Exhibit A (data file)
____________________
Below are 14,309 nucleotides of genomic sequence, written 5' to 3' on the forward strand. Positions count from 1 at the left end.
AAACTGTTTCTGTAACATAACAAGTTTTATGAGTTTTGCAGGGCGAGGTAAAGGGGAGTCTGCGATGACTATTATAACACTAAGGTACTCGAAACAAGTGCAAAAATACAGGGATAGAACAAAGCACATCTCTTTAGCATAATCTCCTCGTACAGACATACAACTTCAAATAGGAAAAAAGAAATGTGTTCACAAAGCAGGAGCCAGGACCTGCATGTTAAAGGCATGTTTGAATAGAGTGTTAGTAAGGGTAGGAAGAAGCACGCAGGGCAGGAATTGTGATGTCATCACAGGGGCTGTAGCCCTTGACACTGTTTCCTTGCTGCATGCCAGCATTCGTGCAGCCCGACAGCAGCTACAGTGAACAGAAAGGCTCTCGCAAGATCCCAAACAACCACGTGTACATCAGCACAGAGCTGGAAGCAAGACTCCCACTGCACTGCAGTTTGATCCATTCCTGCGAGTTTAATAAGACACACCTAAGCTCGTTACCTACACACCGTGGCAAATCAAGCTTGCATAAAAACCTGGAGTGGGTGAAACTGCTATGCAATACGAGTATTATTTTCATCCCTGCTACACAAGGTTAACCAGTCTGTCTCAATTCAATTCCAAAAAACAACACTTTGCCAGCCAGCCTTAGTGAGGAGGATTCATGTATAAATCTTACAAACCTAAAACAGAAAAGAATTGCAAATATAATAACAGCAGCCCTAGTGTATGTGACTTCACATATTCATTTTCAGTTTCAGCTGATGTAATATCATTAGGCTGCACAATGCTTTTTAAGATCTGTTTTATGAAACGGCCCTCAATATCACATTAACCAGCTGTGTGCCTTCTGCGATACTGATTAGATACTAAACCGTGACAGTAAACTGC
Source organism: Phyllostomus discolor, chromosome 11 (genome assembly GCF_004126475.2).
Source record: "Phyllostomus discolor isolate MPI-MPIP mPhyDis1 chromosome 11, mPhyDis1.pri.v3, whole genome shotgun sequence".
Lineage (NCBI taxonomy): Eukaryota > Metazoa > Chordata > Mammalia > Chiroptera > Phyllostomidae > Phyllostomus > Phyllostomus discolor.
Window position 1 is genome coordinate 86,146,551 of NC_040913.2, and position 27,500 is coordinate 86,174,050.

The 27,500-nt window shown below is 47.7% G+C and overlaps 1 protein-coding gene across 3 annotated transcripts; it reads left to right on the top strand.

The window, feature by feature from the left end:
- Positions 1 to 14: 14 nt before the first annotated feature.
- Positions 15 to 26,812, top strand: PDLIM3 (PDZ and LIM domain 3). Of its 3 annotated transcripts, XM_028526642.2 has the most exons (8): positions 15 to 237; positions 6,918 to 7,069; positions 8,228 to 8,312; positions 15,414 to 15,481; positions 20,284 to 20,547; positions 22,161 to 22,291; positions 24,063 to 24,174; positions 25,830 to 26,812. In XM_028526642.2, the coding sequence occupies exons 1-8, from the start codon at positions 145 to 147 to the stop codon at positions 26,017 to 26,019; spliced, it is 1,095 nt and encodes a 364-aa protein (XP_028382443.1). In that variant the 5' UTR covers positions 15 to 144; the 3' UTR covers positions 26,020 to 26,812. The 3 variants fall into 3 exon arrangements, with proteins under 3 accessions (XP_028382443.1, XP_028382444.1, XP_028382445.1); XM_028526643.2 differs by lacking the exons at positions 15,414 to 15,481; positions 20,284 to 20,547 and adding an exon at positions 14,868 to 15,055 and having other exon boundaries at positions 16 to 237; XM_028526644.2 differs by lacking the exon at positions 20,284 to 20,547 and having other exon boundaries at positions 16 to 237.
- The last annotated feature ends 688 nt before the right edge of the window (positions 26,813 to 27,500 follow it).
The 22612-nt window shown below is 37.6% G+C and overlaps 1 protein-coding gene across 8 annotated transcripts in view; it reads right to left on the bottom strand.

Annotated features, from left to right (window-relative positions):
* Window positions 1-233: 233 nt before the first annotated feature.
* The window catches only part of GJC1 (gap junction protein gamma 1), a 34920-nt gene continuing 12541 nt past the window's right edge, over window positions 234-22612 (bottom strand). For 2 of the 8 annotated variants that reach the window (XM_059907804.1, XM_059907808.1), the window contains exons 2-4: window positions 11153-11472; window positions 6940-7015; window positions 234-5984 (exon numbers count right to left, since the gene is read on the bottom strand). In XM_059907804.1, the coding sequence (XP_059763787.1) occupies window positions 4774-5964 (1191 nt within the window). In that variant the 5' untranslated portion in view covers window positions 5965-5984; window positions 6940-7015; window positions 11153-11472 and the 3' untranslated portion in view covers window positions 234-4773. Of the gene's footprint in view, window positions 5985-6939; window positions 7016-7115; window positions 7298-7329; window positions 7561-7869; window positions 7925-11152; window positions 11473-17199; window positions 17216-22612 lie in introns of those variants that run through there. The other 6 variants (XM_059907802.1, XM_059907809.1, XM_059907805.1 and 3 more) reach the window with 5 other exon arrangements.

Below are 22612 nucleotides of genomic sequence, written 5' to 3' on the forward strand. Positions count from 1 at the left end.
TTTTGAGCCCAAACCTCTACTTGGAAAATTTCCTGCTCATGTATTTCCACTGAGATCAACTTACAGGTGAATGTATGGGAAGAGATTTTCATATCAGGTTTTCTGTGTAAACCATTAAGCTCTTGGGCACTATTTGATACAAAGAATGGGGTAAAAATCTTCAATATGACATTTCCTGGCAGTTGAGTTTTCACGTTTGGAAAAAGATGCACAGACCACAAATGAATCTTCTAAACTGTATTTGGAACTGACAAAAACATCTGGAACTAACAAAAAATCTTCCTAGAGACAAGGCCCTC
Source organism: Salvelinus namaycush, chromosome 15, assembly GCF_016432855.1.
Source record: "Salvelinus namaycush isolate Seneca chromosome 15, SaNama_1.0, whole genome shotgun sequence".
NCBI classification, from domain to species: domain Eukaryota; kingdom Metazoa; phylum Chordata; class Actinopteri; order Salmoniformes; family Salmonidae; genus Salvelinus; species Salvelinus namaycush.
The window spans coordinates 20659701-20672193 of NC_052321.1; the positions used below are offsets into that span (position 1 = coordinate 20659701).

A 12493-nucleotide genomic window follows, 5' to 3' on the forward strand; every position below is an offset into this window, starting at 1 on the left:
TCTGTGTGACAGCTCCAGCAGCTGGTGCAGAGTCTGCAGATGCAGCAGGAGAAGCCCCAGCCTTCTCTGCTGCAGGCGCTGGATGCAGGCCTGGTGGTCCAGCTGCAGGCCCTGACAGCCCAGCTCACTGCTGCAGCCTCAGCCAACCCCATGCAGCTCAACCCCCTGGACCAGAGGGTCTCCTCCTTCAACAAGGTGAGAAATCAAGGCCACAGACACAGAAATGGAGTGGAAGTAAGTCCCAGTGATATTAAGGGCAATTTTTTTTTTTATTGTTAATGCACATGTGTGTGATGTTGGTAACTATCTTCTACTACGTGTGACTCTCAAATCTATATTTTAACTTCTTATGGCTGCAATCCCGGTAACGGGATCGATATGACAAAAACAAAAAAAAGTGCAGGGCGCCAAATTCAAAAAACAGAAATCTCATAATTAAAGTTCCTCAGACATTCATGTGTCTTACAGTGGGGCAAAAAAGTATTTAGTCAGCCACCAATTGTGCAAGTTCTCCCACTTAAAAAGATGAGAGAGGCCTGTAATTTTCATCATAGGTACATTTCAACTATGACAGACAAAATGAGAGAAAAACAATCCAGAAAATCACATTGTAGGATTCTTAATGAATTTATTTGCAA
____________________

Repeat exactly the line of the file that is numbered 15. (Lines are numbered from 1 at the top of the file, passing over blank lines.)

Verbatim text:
* The window catches only part of GJC1 (gap junction protein gamma 1), a 34920-nt gene continuing 12541 nt past the window's right edge, over window positions 234-22612 (bottom strand). For 2 of the 8 annotated variants that reach the window (XM_059907804.1, XM_059907808.1), the window contains exons 2-4: window positions 11153-11472; window positions 6940-7015; window positions 234-5984 (exon numbers count right to left, since the gene is read on the bottom strand). In XM_059907804.1, the coding sequence (XP_059763787.1) occupies window positions 4774-5964 (1191 nt within the window). In that variant the 5' untranslated portion in view covers window positions 5965-5984; window positions 6940-7015; window positions 11153-11472 and the 3' untranslated portion in view covers window positions 234-4773. Of the gene's footprint in view, window positions 5985-6939; window positions 7016-7115; window positions 7298-7329; window positions 7561-7869; window positions 7925-11152; window positions 11473-17199; window positions 17216-22612 lie in introns of those variants that run through there. The other 6 variants (XM_059907802.1, XM_059907809.1, XM_059907805.1 and 3 more) reach the window with 5 other exon arrangements.